If you read the last post, you know that I just got my first smart phone. Woo-hoo!
If you did not know that, go read this.
In the five days I have owned a smart phone, I have already asked a platoon of lovely Vodafone Filipina Ladies (VFLs) at the mall approximately 10 billion questions.
They have been enormously pleasant and supportive, despite today’s exploding ink pen incident and the fact that I broke the Giant Vodafone Password Generating Computer in the Sky.
I discovered the ink-related tragedy when I went to the mall for another edition of “Smart Phone … Stupid Owner … Question Time”.
As I pulled my smart phone out of my pants pocket, I realized that my knuckles had turned dark inky blue. Just like the top of my pants pocket. Stupid fragile Bic pens.
On the positive side, my brand new smart phone had a lovely, smudgy blue “motif” that Apple will doubtless patent and then charge obscene amounts of money for.
Unfortunately, the “motif” was spreading down my arm, so I had to leave my stylishly blue-smudged smart phone with the VFLs and go clean up in the mall toilet, along with the street people.
Upon my return, the lovely VFLs were still smiling. They had even gotten the trendy-but-globby blue ink smudges off my new smart phone.
Yay! So Question Time could begin!
“Why can’t I sign into MyVodafone accounts. They are, after all, MyVodafone accounts, as per the name, right?”
The Head VFL (HVFL) patiently explained that, yes, they were MyVodafone accounts, except, actually, there was only one MyVodafone account. The other widget thingees on my smart phone were not related to Vodafone, even though they were red.
So it seems you need a unique user name/password combination for EACH different company; you cannot use the password generated by the Giant Vodafone Password Generating Computer in the Sky for everything on line.
Obviously, some engineer did not think this through, which in actually fact, means the problem that began two days ago is really his fault.
I had excitedly used that secret Vodafone password to create accounts and log-ins throughout the internets, occasionally changing one or two characters, just to be internet safe. And at times, when the sign-in process took more than 10 seconds, I’d bail out about halfway through, which apparently you should not do.
I figured, look, I now have a smart phone, like a grown-up! It will handle all this passwordy sign-in stuff automatically, so no worries! Technology will finally be my friend! Yay!
Except it was not.
I was unable to sign in to any of the dozens of my new semi-created interweb accounts with the red logo widgety thingees.
All I could really do with my new smart phone, with the cool blue smudgy motif, was use it to play fetch with the Crack Puppy, which was a drag.
Stupid smart phone.
So, here I am at the mall, trying to explain to the HVFL what I have done to break the Giant Vodafone Password Generating Computer in the Sky and single-handedly bring my internets to its knees.
I am met with a look of total disbelief.
I have seen this look countless times during my 25-year marriage to my methodical Asian wife, who does not understand my core philosophy of “being random”.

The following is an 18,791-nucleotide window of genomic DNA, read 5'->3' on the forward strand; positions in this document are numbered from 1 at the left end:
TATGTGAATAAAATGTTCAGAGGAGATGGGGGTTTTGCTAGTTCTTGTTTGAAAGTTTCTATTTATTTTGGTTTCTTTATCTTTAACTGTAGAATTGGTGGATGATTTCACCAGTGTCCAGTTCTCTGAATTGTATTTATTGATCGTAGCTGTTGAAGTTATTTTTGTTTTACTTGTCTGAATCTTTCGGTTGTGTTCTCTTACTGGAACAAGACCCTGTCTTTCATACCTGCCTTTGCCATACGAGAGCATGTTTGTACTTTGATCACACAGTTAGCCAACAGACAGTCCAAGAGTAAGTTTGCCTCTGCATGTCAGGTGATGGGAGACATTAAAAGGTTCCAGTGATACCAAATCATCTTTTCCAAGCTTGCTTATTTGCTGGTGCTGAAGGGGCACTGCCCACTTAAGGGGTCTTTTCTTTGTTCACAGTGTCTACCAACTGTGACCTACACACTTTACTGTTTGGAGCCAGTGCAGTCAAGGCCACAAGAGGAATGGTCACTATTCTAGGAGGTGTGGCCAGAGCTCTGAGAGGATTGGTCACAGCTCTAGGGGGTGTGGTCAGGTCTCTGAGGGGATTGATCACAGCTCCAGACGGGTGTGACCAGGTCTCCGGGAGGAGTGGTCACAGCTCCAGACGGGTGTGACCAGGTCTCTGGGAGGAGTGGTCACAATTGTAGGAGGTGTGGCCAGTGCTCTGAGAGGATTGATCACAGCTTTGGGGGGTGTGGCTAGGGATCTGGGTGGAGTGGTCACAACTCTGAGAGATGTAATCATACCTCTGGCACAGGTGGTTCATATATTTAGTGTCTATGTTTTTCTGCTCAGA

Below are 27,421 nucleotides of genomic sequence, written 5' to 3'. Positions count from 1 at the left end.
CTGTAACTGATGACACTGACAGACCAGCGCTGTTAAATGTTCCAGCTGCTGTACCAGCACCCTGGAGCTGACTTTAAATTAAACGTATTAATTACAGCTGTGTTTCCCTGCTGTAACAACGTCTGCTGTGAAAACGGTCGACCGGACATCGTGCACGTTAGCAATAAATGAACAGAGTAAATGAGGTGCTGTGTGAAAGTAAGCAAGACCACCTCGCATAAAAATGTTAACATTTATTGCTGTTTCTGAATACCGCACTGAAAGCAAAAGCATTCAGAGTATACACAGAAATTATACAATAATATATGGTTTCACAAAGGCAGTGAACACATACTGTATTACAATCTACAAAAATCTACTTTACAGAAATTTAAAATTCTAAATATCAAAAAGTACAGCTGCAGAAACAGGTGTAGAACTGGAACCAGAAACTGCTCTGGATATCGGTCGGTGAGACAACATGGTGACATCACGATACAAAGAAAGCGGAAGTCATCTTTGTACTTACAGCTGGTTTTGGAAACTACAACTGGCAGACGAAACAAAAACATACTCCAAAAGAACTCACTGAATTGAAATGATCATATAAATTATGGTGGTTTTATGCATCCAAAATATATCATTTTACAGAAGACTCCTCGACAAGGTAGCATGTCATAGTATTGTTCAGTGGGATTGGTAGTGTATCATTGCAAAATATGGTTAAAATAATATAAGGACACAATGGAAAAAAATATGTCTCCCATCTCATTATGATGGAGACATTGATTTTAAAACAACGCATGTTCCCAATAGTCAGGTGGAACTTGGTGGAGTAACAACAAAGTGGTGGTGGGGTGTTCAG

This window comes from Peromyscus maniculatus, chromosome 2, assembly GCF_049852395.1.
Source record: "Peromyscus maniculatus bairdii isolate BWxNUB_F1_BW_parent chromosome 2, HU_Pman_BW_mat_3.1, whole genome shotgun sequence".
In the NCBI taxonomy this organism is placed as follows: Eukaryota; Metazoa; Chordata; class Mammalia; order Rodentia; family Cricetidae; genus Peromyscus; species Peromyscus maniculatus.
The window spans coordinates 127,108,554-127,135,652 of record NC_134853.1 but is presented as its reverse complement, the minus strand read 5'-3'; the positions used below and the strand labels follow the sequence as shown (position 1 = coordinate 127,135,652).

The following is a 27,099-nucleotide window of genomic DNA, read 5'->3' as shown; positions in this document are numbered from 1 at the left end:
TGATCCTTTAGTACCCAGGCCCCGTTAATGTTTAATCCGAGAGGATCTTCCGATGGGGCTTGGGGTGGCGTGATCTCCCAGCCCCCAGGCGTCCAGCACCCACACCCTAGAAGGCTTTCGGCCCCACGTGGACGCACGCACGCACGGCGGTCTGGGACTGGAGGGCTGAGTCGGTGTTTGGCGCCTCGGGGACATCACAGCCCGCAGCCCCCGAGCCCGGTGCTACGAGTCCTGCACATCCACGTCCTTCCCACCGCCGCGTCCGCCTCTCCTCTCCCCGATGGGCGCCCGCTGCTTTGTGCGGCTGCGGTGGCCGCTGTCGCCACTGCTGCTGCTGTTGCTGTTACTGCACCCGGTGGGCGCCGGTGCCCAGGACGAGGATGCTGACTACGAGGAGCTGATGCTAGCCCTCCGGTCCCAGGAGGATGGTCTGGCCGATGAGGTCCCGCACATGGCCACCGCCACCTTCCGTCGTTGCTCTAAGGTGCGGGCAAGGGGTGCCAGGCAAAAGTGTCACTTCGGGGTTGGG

The HVFL tried really hard to sort things out using her computer. But she decided I had to be “escalated”. (It has been suggested that I put “Escalation of the Problem” on my business cards).
The HVFL rang the secret internal Vodafone Escalation number to discuss how I broke the Giant Vodafone Password Generating Computer in the Sky, apparently with all my incomplete passwords and stuff.
As their conversation went on, and on, the HVFL, God love her, was shrinking before my eyes; she began to rest her weary head on the glass display case.
It was a sad thing to behold.
But then it happened.
I gently nudged the HVFL to show her that, somehow, perhaps miraculously, one of the various passwords I had been trying while waiting
actually logged into my account.
“How did you do THAT?” she asked in her lovely-accented English, before making several comments in Tagalog, which prompted her Filipina colleagues to back away slowly.
Anyway, everything was fixed, so Question Time could begin!
I was thrilled. But after maybe another 5 minutes of questions, for some unknown reason, the lovely HVFL seemed to develop a headache.
She didn’t say anything, but the wrinkle lines around her eyes were getting deeper and darker, and her breathing was labored.
When I started complaining that the SD video card and car charger should have been included in the free smart phone package, but were not, I noticed that a little vein started to protrude from her temple. I could actually count her heartbeats. So cute.
Finally, because I am such a special customer, and soon-to-be smart phone guru, she sold me the SD video card and a phone charger for a total of $10, wished me a good day, and then crawled under her desk.
I will join her there tomorrow for Question Time. I can hardly wait.
Because I now love technologies and my smart phone.
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